Should you use subdomains or subdirectories to store different parts of your website? And how does it affect your SEO? Let’s find out!
We were recently in a situation where we had to make an important decision that affects both SEO and UX. Our client, Zaizon, had a website with a blog, and a webshop.
The immediate questions that struck us were:
- Should thew webshop be on a subdomain or a subdirectory?
- Should the blog be on a subdomain or a subdirectory?
Using the subdomain approach (domain separation) would look like this:
- zaizon.dk (main info page)
Using the subdirectory approach it would look like this:
- Zaizon.dk (main info page)
There are distinct advantages to either approach.
We ultimately decided to go with the second approach, using subdirectories. Next up I’ll discuss the main factors that influenced our decision.
1. A specific focus area
Zaizon, the physical store, sells the same products that the digital store sells. The purpose of the Zaizon blog is to talk about things that are relevant for customers who buy their products. Every unit has a different role, but they all have the same focus area.
Some brands websites have many different sections and priorities (a variety of concerns), which might not always align well with each other. In that case, it makes perfect sense to use subdomains, like store.brandname.com, blog.brandname.com.
An example of that is BBC.
But Zaizon is not a huge cooperation with multiple categories of media and dozens of different concerns (topics). Zaizon is a small, high-end connoisseur store with one specific focus:
- To educate their customers about their products.
- To make the experience pleasant and easy to digest, in both the online and the physical store.
- To make more money (shocking, I know!).
Whether it’s Zaizon’s front page, about page, blog, or store, the main focus remains the same. And that’s one of the main reasons we decided to go with subdirectories instead of subdomains.
2. SEO (subdomain vs subdirectory)
When you separate your website into subdomains, each subdomain will be treated as a different domain by the search engines. This has a massive impact on SEO (Search Engine Optimization).
If we had split Zaizon into zaizon.dk blog.zaizon, webshop.zaizon, Google would address those as three different websites.
In other words: we would now have to do SEO separately on each domain. That wouldn’t make any sense since each concern (main page, blog, webshop) have the same objective.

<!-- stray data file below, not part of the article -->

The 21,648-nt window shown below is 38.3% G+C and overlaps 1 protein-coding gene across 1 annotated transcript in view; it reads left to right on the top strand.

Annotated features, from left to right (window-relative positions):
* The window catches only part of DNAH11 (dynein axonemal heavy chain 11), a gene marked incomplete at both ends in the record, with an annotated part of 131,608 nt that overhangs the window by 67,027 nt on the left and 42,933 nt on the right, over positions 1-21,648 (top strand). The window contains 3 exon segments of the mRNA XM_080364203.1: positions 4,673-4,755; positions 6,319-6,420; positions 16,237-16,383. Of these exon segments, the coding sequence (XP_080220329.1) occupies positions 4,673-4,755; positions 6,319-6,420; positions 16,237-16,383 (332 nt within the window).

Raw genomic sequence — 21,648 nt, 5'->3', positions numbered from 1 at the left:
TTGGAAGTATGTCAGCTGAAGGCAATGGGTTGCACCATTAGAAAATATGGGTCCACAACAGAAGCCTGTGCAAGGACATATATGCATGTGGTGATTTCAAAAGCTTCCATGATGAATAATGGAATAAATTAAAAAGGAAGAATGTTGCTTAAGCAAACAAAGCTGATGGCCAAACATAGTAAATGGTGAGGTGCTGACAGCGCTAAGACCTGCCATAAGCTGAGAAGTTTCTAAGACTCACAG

Zaizon.dk (main page) already had great SEO. If we had separated everything, none of the main pages SEO would directly carry-over to the blog and the shop. We would essentially have to start from scratch.
This wasn’t ideal, and that made our decision to go with subdirectories instead of subdomains even easier.
3. Technology Compatibility
At TechStacker, we strive to use the same technologies in every digital product we build. Whether we’re building a webshop, a booking system, a blog, or a message board.
There might be the odd case where this isn’t possible, and we will address that issue accordingly. But for the most part, it’s perfectly doable to use the same technologies to build different products.
At least it is if your team follows specific systems and conventions that allow them to put together products as if they were assembling lego blocks. It’s easier said than done but totally possible.
Let’s say you have a blog. Let’s say your blog is built with WordPress. WordPress is written in PHP (programming language).
Your blog starts becoming popular, and then you decide to expand and add a message board.
You hire some skilled developers to build your messageboard.
But then it turns out that your message board is using Python (programming language) on the back-end — not PHP which your WordPress site uses.
Python and PHP are very different languages.
While it’s definitely possible to use two different back-end languages under the same domain, there are practical reasons to separate the two.
If you hire someone to build your message board on a subdomain, they’re working on a domain which is technically isolated from the main domain. This means that issues like code conflicts, overlapping, redundancy, and responsibility can’t get mixed up in the process.
The Python developers work on messageboard.yourdomain.com
The WordPress/PHP developers work on yourdomain.com
With this type of setup, nobody can intentionally/unintentionally interfere with the others work. That’s a huge benefit, for both the developers and the website owner.
It also means that if one of your apps crashes for whatever reason, the other one is likely to stay online. Unless both apps are hosted on the same server, and the server happens to get taken down (hacked, or whatever).
This benefit because if one of your product’s domains goes temporarily offline, you can announce it on your other domain so your audience knows what’s happening.
There are upsides and downsides of using subdomains or subdirectories. As a rule of thumb:
- If every part of your website (blog, shop, messageboard) has the same or similar objective, subdirectories make a lot of sense. Especially if you want to simplify your SEO efforts.
- If you use a bunch of different technologies for different parts of your website built by different developers, then using subdomains is often the most practical solution.